William Keble Martin

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The Rev. William Keble Martin (9 July 1877, Radley – 26 November 1969, Woodbury) was a Church of England priest, botanist and botanical illustrator, known for his Concise British Flora in Colour.

The Concise British Flora was published in May 1965 when the author was 88. The book was the result of 60 years' meticulous fieldwork and exquisite painting skills, and became an immediate best-seller. He completed over 1,400 paintings in colour and many black-and-white drawings before the book was finally published.

Keble Martin "Chapel", by the Western Walla Brook, Dartmoor

Life and work[edit]

St Blaise, Haccombe, Reverend Martin held the position of Archpriest here from 1921 to 1934.

Keble Martin was the grandson of Dr George Moberly, headmaster of Winchester and later Bishop of Salisbury. He was brother to architect Arthur Campbell Martin CVO FRIBA (1875–1963) and was also connected to John Keble of the Oxford Movement. His father was appointed as the Rector of Dartington, near Totnes, when William was 14 years old.

He was educated at Marlborough, and went up to Christ Church, Oxford in 1896 to read Greek Philosophy and Botany. He trained for the church at Cuddesdon Theological College. After ordination, he worked in industrial parishes in the north and Midlands (one of these was Wath-upon-Dearne, the subject of his first book) and, in the First World War, as a chaplain in France. In 1921 he was offered the benefice of Haccombe and Coffinswell in Devon and in 1934 became the incumbent of St Michael and All Angels, Great Torrington. (He was the Archpriest of Haccombe and Rector of Coffinswell.) Keble Martin saw a vision of a new church in a dream, and his brother architect transformed the dream into reality - now a listed building, St Luke the Evangelist Church at Milber, Newton Abbot is remarkable for its exceptional interior space and extraordinary plan with three angled naves, linked by arcades with granite columns, which converge on the central altar. The exterior walls are white render with a pyramidal copper-clad roof on a squat square tower. Keble Martin retired in 1949 at the age of 72, but continued to work in the church.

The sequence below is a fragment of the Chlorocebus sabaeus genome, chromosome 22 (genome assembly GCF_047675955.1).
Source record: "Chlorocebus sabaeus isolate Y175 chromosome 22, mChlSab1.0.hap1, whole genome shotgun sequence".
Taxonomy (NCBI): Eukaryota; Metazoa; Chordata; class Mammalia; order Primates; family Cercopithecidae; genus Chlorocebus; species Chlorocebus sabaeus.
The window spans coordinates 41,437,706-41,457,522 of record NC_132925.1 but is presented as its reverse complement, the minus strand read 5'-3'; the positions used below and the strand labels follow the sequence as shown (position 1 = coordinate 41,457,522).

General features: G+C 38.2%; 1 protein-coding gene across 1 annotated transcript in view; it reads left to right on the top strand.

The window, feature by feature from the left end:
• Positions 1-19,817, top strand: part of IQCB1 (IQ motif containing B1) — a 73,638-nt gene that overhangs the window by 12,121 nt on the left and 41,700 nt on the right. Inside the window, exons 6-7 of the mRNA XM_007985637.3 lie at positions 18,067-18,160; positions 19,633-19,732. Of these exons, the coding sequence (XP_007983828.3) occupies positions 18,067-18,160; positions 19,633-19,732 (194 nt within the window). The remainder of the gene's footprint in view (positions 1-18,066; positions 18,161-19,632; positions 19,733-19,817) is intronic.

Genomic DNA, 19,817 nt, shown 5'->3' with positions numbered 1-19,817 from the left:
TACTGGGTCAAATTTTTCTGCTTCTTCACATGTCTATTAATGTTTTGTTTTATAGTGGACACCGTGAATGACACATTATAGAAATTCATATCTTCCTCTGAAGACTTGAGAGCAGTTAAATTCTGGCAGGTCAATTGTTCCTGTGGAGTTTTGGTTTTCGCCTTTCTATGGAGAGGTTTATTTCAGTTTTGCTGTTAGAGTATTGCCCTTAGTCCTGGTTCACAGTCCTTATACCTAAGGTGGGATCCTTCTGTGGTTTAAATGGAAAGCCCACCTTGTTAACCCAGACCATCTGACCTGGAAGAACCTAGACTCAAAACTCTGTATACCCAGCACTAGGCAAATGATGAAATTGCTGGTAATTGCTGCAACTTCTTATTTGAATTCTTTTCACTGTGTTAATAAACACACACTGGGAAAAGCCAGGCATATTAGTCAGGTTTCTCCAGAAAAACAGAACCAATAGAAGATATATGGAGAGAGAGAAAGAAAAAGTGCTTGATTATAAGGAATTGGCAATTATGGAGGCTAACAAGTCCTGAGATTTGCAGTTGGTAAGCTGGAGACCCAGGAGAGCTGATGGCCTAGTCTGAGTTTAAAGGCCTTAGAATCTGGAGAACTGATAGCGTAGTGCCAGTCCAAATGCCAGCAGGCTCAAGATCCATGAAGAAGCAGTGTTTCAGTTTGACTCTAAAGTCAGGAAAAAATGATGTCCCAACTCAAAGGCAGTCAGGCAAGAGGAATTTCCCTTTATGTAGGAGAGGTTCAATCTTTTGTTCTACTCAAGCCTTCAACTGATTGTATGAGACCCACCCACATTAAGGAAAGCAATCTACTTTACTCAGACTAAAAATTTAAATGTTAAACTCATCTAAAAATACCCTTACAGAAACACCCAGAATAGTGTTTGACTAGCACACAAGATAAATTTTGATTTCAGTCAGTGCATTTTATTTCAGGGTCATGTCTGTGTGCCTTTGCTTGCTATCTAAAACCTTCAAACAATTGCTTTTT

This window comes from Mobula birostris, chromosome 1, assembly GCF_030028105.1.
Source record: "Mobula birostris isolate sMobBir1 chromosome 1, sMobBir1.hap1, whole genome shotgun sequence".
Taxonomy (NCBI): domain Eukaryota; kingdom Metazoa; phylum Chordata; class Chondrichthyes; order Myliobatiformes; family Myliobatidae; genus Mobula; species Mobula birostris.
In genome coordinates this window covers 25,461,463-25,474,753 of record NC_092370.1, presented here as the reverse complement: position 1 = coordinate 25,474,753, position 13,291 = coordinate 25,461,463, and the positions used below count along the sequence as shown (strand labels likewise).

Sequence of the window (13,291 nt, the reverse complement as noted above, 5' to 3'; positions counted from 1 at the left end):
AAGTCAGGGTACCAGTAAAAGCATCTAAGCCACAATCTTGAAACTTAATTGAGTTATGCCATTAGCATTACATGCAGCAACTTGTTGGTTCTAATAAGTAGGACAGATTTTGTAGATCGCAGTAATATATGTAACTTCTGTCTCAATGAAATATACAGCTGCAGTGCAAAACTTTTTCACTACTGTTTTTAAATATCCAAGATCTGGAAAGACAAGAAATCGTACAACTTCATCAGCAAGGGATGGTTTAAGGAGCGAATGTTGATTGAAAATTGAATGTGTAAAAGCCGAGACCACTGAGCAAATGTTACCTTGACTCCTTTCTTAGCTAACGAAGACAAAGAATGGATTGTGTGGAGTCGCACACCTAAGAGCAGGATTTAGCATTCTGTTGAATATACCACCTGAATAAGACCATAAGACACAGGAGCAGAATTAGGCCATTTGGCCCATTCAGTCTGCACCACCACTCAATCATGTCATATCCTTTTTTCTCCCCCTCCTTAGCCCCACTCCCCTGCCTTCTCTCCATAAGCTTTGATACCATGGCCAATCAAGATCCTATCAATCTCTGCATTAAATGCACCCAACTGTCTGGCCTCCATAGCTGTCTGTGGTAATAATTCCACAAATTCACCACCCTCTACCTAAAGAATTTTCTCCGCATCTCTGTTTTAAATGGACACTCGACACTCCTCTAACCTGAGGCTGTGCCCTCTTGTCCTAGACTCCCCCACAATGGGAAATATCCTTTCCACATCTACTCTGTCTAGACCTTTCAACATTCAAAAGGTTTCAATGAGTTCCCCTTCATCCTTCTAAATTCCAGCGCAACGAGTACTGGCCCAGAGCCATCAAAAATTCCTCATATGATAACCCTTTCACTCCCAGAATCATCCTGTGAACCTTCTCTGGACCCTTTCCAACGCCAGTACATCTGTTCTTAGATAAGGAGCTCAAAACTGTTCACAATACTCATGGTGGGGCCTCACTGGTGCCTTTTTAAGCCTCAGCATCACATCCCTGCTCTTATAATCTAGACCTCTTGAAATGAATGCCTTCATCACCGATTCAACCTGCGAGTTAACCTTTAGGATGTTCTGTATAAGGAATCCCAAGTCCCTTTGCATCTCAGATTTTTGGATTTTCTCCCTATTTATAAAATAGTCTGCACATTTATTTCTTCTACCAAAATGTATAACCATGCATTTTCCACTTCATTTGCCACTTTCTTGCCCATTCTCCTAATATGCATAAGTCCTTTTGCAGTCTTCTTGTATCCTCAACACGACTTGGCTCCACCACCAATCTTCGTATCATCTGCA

He was elected a Fellow of the Linnean Society in 1928, and later edited with G. T. Fraser the first volume of a comprehensive Flora of Devon (1939). In June 1966 he received an honorary degree of Doctor of Science (D.Sc.) from Exeter University. Four of his designs for an issue of wild flower stamps were accepted by the Royal Mail and issued in April 1967. He published his autobiography, Over the Hills, shortly before he died in 1969 at the age of 92 at Woodbury.

Family life[edit]

William Keble Martin married twice: in 1909 Violet Chaworth-Musters (d. 1963) and then in 1965 Florence Lewis. His children were three daughters and two sons.[1]

Bibliography of Martin's published work[edit]

  • A History of the Ancient Parish of Wath-upon-Dearne Wath-upon-Dearne: W. E. Farthing (1920)
  • W. Keble Martin & Fraser, Gordon Travers (eds.) Flora of Devon [Vol. 1] Phanerogams, vascular Cryptogams, Charophyta: promoted by the Devonshire Association; edited by ... W. Keble Martin ... Gordon T. Fraser ... With the assistance of ... Thomas Stephenson ... Francis M. Day. Arbroath: T. Buncle & Co. (1939)
  • The Concise British Flora in Colour; with nomenclature edited by Douglas H. Kent and foreword by The Duke of Edinburgh. London: Ebury Press/ Michael Joseph (1965)
    • The 2nd edition of the Flora was published in 1969: from 1965 to 1978 12 impressions were issued altogether of the three editions.
    • ------ with nomenclature edited and revised by Douglas H. Kent, 3rd ed. Ebury Press, 1974
  • Over The Hills---- (autobiography), London: Michael Joseph (1968)
  • The New Concise British Flora; with nomenclature edited and revised by Douglas H. Kent and foreword by The Duke of Edinburgh. London: Book Club Associates by arrangement with Ebury Press/ Michael Joseph (1982)


  1. ^ Martin (1968) Over the Hills